LeBron James and David Blatt.
(photo credit: GREGORY SHAMUS / GETTY IMAGES NORTH AMERICA / AFP)
Everyone from Minister of Culture and Sport Miri Regev, to the US ambassador to Israel, Dan Shapiro, have been voicing their opinion on David Blatt's firing by the Cleveland Cavaliers.
Regular Israelis have also made their feelings felt online, mostly in far less diplomatic ways than Regev or Shapiro.
The surprise sacking of Blatt despite leading the Cavs to the NBA Finals last year and to the best record in the Eastern Conference so far this season, saw millions of Israelis turn from fans to haters of the team and especially star LeBron James, who is widely held responsible for the coaching change.
News of the firing topped all Israeli newscasts on Saturday, with Middle East violence and the stormy weather taking a back seat to the fate of Israel's first NBA coach.
"David, there is no doubt you will still have an illustrious career in the NBA," Regev wrote on Facebook. "Know that an entire country is behind you, loves you and supports you."
Blatt, who moved to Israel over 30 years ago after playing for the USA basketball team in the 1981 Maccabiah, was surprisingly appointed as the head coach of the Cavs after guiding Maccabi Tel Aviv to the Euroleague title in 2013/14. He's married to an Israeli woman, Kinneret, and raised his four children in the country, with the oldest two having completed their military service.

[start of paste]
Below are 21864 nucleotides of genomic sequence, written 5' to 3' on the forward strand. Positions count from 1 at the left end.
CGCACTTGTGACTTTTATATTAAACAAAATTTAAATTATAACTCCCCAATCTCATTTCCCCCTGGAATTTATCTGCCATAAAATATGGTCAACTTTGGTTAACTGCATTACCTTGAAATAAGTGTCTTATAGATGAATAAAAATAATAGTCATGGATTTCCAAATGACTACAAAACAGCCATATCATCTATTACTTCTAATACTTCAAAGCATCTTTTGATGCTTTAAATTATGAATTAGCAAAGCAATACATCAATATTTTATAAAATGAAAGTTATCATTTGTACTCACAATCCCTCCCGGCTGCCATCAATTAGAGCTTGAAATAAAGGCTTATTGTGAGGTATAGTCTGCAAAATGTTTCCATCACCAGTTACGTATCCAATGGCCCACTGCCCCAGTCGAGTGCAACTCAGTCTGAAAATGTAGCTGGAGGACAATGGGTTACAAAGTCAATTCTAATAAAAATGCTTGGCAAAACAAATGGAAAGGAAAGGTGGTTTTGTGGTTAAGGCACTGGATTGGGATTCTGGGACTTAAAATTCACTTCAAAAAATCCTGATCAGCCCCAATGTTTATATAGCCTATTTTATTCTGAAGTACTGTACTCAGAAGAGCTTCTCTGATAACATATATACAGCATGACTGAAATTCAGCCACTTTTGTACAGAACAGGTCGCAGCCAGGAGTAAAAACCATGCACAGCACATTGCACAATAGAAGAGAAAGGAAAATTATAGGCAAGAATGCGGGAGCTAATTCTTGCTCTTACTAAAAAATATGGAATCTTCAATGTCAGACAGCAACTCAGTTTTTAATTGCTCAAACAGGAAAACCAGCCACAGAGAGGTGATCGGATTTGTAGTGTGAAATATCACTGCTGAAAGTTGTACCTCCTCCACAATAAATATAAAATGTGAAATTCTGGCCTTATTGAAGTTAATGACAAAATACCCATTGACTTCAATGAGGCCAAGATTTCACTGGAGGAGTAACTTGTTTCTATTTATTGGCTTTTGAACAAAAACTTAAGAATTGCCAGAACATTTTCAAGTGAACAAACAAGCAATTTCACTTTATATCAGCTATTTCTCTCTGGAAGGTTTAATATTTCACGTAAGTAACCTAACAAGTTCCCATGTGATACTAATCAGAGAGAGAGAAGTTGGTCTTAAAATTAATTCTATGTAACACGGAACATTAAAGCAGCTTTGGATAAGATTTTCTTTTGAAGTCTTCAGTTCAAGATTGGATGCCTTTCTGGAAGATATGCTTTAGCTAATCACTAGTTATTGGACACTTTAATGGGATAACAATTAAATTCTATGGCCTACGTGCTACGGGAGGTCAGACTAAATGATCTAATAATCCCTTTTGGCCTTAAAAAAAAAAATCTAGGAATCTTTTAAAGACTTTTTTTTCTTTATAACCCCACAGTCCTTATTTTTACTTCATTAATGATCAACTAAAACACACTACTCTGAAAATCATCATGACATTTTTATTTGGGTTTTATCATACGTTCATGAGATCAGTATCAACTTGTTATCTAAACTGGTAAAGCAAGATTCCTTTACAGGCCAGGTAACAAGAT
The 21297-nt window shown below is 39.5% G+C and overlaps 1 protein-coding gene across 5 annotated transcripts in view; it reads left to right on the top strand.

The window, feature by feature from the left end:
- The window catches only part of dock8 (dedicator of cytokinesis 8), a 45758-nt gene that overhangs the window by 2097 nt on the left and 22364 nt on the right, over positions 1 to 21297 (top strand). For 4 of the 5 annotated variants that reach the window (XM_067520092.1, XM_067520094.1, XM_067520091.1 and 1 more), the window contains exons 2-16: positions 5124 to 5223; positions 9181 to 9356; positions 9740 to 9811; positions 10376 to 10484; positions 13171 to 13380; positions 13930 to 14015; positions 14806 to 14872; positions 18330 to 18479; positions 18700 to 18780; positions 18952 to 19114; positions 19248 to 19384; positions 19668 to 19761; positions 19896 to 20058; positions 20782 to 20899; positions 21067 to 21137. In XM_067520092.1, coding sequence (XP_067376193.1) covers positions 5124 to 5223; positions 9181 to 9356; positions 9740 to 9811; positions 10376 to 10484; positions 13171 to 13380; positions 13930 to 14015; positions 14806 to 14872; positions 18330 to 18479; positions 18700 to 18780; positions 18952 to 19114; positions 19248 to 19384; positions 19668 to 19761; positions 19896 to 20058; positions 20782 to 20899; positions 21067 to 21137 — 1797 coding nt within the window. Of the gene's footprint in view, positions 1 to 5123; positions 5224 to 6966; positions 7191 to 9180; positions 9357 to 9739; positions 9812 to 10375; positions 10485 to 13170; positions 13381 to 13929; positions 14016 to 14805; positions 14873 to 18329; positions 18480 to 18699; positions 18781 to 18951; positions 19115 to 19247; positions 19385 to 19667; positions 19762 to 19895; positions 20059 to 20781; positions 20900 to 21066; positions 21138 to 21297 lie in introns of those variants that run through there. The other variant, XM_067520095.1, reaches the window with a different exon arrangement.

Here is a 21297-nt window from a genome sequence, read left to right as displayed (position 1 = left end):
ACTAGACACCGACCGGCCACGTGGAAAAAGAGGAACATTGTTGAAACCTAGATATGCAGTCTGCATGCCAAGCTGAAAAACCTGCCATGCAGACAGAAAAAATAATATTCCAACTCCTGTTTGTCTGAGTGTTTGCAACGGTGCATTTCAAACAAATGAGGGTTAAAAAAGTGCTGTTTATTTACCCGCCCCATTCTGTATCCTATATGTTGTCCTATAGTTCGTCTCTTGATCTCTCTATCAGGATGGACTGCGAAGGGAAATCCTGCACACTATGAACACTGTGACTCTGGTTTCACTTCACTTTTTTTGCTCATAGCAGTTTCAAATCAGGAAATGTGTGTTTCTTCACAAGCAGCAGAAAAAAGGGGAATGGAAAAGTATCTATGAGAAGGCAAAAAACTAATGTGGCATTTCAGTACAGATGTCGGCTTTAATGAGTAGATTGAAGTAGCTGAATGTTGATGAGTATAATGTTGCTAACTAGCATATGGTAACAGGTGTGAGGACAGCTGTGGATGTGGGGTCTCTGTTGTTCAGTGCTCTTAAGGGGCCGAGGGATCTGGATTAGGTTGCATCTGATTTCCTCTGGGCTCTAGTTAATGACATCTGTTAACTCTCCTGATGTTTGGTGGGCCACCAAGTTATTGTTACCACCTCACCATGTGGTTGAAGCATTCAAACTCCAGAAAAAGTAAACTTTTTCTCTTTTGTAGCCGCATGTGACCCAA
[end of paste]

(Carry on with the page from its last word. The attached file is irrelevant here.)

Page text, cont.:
"I don't really understand the Cavs' decision to fire David Blatt after all his success. But I congratulate him, a wonderful man and a talented coach, on all his accomplishments, and wish him well in the future," US ambassador to Israel Shapiro wrote on Facebook.
Much of the blame for Blatt's sacking has been leveled at James, whose Instegram page was filled with countless crude comments in Hebrew and English since the news was made official.
"Such a great player. Such a small, lame, pathetic personality," wrote one Israeli user in what was one of the more cordial comments. "So drunk from all the fame and completely blind to see how fortunate you were to play under Blatt's guidance."